CRAR-an update on the new regulations

Posted: Wednesday, 5 February 2014 @ 12:05

On 6 April2014 there will be a new dawn for commercial rent recovery. The new regulations abolishing the ancient law of distress come into force on that date. For details see my blogs of 3 March 2013 click here and 17 September 2013 click here.

It will no longer be possible to send in the Baliffs without notice to distrain on goods to recover rent and other arrears under a commercial tenancy.

All the required regulations are being put into place. The second of 3 sets were made last month. The Taking Control of Goods (Fees) Regulations 2014 set out the fees payable by the debtor to the enforcement agent at each stage of the new process.  

The fees payable by the tenant debtor depend on whether the enforcement is under a High Court Writ.

If it is not under a High Court Writ the fees are:

  1. Compliance stage - a fixed fee of £75
  2. Enforcement stage - a fixed fee of £235 and 7.5% of the sum recovered exceeding £1500
  3. Sale or disposal stage - a fixed fee of £110 and 7.5% of the sum recovered exceeding £1500

If it is under a High Court Writ the fees are:

  1. Compliance stage - a fixed fee of £75
  2. First enforcement stage - a fixed fee of £190 and 7.5% of the sum recovered exceeding £1000
  3. Second enforcement stage - a fixed fee of £495
  4. Sale or disposal stage - a fixed fee of £525 and 7.5% of the sum recovered exceeding £1000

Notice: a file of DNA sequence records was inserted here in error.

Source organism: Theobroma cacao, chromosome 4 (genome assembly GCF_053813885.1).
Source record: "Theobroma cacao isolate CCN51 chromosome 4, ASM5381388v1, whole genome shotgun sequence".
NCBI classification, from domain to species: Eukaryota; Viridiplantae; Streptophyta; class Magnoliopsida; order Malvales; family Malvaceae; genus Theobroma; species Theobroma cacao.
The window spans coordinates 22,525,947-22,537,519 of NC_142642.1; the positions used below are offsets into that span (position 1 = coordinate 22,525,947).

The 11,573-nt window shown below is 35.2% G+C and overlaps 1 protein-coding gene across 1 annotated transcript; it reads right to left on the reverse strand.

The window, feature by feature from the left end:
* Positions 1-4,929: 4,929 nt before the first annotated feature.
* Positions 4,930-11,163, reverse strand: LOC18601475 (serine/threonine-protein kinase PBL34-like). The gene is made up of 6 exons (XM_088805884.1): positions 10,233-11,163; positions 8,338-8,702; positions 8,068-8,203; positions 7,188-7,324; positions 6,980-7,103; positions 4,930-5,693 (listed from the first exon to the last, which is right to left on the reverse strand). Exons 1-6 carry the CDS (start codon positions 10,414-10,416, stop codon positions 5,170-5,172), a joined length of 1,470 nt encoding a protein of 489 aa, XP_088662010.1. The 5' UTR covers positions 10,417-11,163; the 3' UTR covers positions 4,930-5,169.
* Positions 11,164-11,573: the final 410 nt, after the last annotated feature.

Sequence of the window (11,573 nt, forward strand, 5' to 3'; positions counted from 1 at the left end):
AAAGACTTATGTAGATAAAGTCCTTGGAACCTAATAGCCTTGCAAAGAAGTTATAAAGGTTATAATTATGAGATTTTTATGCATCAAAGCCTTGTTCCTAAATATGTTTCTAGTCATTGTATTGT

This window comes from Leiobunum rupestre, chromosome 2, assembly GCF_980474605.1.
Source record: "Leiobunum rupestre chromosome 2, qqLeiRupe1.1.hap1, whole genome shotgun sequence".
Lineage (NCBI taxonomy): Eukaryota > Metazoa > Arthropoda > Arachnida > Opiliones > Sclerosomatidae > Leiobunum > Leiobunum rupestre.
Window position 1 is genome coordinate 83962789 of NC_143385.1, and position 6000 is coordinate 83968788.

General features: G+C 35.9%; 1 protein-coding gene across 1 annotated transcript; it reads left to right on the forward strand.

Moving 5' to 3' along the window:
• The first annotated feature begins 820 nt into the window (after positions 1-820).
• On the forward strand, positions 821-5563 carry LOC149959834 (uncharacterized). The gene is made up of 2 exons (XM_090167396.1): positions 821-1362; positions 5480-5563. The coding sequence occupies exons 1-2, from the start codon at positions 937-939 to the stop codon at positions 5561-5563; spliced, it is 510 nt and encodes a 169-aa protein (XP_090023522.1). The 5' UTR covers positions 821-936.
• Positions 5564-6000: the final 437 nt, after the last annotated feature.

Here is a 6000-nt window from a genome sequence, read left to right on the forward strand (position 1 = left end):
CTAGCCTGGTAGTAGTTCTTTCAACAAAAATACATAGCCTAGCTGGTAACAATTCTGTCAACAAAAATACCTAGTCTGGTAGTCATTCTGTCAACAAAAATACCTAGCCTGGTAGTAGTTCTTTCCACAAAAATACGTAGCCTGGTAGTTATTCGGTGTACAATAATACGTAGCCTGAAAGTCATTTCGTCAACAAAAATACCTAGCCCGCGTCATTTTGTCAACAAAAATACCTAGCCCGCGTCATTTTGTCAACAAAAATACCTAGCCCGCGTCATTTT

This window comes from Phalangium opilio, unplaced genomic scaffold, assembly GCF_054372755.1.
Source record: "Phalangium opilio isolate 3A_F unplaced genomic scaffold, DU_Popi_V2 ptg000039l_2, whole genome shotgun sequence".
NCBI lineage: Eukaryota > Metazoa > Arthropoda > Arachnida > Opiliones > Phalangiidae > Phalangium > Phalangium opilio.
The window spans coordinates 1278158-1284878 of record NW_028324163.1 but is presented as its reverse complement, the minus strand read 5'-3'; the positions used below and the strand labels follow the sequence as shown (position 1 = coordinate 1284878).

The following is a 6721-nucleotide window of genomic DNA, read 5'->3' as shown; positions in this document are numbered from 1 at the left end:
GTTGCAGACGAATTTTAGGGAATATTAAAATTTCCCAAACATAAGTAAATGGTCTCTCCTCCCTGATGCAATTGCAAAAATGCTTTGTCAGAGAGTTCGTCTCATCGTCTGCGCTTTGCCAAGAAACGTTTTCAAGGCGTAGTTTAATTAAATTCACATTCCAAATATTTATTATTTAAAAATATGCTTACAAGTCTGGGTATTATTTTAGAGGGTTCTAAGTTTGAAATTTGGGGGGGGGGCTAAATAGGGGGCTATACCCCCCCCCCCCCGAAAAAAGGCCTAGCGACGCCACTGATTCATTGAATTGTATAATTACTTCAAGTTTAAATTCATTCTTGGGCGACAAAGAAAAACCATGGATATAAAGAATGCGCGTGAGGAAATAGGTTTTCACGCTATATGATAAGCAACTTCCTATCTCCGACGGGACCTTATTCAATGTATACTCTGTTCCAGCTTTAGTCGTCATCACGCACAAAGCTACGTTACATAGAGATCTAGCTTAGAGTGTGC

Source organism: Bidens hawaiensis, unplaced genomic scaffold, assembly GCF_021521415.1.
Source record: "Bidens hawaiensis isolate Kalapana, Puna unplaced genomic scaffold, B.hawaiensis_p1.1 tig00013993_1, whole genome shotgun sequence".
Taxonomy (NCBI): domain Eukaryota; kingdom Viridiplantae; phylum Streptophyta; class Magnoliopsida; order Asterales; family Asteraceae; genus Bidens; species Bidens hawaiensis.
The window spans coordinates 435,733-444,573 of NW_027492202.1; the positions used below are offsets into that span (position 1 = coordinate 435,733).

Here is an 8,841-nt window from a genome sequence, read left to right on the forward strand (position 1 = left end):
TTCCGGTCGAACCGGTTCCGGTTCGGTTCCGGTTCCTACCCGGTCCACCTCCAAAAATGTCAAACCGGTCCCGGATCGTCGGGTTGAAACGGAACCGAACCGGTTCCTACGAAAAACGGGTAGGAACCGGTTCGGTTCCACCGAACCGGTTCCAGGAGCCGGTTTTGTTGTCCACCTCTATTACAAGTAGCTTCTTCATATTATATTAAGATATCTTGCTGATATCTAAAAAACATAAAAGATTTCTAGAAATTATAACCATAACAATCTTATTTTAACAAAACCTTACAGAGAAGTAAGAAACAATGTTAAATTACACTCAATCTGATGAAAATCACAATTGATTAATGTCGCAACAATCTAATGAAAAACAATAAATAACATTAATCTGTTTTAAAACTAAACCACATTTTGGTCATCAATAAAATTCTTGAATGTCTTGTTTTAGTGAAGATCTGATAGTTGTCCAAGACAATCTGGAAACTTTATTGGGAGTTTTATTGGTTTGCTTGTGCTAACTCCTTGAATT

The compliance stage is all activities realting to enforcement from the receipt of the enforcement agents of instructions. The enforcement stage is all activities relating to enforcement from the first attendance at the premises, but not including the commencement of sale or disposal stage. The sale or disposal stage begins on the first attendance at the property for transporting goods or preparation of sale on the premises.

For High Court Writs there are 2 stages for enforcement. If the enforcement agent and debtor enter into a controlled goods agreement, the first enforcement stage applies. If there is no such agreement, or it is breached, the second enforcement stage kicks in.

In addition the enforcement agent can recover "disbursements" These are the expenses reasonably and actually incurred for storing goods, hiring a locksmith to gain access to premises when using reasonable force to enter them, and court fees incurred by the enforcement agent applying to court in relation to enfocement powers. Also recoverable are the auctioneers expenses incurred in any sale such as commission, out of pocket expenses, and advertisement fees. There is also provision for recovery of commission of 7.5% for internet or other sales.

The last piece of the jigsaw will be the regulations covering certification to work as an enforcement agent. These are expected shortly.

Nigel Musgrove
Business and Litigation Solicitor
Tel: 0845 003 5639

Blog by Nigel Musgrove
Nigel has been providing dispute resolution advice as a solicitor for over 35 years. As well as advising SMEs and business owners on disputes he also offers a specialist licensing law service. View profile
Call Nigel on +44 (0)1285 847 001 or by email
This blog is not intended to constitute legal advice, nor is it intended to be a complete and authoritative statement of the law, and what we say might be out of date by the time you read it. You should always seek legal advice to confirm whether or how any information in this article applies to your particular situation. We offer a free telephone consultation to discuss your particular circumstances.

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